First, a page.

Generally, dividends are taxable. However, there is an exemption for dividends paid between members of a wholly owned group.
To work out the total gross dividends, add up all net dividends received, any imputation credits, and any RWT deductions. Write the total of all dividends in Box 14B.
The FDP rules have been fully repealed from 1 April 2017. Don’t include any FDP credits in box 14A.
Dividend tax credits
The total tax credits for dividends (such as imputation credits and FDP credits) you can claim is limited to the income tax payable (28%) on each dividend the company receives. This is to ensure that surplus tax credits are not used to shelter tax on other income.
Work out whether you need to apply this limitation to the dividend tax credits you will claim.
For each dividend, claim a dividend tax credit for the lower amount shown in Box 2 or Box 3.
Write the total dividend imputation credits you are allowed to claim in Box 14.
In Box 14A write the sum of your total dividend RWT credits you are allowed to claim.
If expenses are deductible against the dividend income, claim them at Box 19B.
Distributions from unit trusts will generally be taxable. The statement you receive from the unit trust should show the amounts to include in the return.
For unit trusts that are also portfolio investment entities (PIEs) see IR4 Question 18 Overseas income#expand-Investmentsinportfolioinvestmententities(PIEs).
From the 2002–03 income year a member fund may, in certain circumstances, elect to transfer deductible expenses to a master fund. The master fund must invest, in whole or in part, in the member fund. The master fund can then deduct the transferred expenses.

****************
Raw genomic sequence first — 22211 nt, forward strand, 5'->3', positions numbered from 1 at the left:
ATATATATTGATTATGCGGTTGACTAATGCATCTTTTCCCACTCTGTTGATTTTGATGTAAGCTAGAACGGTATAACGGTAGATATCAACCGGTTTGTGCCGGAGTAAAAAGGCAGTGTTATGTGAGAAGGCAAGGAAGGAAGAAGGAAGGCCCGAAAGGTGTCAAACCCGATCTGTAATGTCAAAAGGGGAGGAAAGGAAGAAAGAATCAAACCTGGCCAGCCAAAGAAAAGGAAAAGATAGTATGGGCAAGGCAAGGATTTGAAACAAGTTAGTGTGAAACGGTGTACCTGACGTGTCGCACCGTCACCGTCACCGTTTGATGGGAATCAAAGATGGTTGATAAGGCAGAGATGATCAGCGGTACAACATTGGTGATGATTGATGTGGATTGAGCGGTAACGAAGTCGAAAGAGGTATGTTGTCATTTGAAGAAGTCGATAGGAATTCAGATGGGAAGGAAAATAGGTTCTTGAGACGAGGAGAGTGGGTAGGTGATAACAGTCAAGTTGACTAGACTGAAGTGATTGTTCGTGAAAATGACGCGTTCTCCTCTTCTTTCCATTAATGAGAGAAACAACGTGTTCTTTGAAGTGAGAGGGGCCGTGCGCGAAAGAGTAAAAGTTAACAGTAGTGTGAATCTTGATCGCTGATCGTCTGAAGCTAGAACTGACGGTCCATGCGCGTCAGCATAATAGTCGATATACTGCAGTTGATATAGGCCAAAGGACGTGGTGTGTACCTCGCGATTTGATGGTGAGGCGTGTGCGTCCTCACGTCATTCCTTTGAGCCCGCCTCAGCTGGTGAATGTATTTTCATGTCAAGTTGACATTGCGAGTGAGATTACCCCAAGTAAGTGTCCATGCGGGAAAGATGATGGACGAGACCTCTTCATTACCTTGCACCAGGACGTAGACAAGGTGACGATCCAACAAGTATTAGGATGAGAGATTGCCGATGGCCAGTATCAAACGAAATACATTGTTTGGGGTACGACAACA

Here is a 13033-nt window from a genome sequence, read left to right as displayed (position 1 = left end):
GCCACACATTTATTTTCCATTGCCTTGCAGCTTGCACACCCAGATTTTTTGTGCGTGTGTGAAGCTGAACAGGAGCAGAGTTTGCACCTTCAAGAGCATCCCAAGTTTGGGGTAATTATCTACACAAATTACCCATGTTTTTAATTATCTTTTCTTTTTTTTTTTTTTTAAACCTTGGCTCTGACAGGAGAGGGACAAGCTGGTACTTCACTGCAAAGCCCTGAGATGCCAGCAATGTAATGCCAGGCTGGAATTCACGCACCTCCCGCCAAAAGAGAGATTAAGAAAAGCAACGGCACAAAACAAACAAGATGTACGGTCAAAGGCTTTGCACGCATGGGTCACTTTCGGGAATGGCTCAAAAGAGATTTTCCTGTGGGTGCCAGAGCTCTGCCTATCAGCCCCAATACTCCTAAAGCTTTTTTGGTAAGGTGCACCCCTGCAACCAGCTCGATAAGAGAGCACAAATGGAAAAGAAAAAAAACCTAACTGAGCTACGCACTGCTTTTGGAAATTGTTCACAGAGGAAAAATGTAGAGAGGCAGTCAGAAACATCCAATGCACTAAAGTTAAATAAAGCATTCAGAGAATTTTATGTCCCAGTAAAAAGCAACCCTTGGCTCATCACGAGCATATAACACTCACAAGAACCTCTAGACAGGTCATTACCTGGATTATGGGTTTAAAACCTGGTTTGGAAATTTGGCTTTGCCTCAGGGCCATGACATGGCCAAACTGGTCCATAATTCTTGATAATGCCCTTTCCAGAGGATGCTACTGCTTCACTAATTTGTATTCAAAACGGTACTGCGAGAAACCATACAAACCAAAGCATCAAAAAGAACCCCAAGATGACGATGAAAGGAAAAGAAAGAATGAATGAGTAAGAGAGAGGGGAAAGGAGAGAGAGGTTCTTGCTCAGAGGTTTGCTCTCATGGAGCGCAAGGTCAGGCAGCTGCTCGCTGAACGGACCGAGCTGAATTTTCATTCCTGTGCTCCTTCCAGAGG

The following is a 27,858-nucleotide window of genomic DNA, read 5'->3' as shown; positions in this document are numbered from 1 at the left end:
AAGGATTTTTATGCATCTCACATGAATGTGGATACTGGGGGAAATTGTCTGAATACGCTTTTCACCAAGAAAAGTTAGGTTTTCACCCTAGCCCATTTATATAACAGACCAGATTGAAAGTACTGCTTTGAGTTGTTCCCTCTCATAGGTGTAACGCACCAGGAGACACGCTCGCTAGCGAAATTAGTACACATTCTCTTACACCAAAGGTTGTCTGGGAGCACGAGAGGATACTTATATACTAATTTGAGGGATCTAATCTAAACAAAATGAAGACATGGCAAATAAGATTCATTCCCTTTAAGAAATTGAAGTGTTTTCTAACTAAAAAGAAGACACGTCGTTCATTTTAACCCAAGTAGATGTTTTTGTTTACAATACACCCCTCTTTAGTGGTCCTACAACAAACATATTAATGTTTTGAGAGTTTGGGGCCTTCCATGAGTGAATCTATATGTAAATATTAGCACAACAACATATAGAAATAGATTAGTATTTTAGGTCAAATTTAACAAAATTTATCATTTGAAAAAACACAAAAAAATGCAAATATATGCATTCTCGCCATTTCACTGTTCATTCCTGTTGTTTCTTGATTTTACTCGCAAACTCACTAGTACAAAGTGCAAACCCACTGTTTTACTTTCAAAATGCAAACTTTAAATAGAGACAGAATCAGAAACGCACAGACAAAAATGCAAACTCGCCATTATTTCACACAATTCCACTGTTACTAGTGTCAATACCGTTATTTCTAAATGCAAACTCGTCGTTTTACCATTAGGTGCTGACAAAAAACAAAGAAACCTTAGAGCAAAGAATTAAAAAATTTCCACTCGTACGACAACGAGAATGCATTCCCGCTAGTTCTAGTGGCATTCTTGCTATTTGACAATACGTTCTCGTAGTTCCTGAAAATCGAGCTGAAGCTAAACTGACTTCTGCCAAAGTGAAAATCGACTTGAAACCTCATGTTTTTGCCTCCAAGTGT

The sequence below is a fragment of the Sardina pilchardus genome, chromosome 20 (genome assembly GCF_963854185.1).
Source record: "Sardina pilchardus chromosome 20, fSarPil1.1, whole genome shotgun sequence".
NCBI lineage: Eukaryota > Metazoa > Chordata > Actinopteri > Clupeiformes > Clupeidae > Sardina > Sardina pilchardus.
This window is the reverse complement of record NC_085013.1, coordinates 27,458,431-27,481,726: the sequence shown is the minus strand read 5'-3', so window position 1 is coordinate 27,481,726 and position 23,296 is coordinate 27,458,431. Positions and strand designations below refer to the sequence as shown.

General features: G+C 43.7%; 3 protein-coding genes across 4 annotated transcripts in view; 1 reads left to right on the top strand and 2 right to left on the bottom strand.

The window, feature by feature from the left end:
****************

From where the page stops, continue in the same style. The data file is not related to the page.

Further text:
A member fund can include a group investment fund that derives Category A income, a public unit trust or a superannuation fund. A master fund can include a group investment fund that derives Category A income or a public unit trust.
A public unit trust includes:
retail unit trusts, whose units are offered to the public and which have 100 or more unit holders
wholesale unit trusts, whose units are held by widely held investment vehicles such as other unit trusts or superannuation funds.
Member or master funds wanting to take advantage of this provision should include details of the adjustment in a tax reconciliation statement accompanying the return. The information should accompany the returns of both funds involved in the transfer.
For more information see the Tax Information Bulletin (TIB) Vol 13, No 11 (November 2001).
Generally, if a qualifying company is a shareholder in a company that isn’t a qualifying company, all dividends the qualifying company derives from the other company are taxable.
Dividends derived by a company (that has been a qualifying company at any time before deriving the dividends) are taxable.
If a qualifying company is a shareholder in another qualifying company, only dividends with imputation credits attached and a return of a 10-year bonus issue before the 10-year period expires, are taxable. Dividends with no imputation credits attached, or a return of a 10-year bonus issue 10 years from the payment date, are exempt income.
A distribution of a 10-year bonus issue before the 10-year period has expired, made when the company winds up, isn’t taxable.
If you need more help, read the guide Qualifying companies (IR435).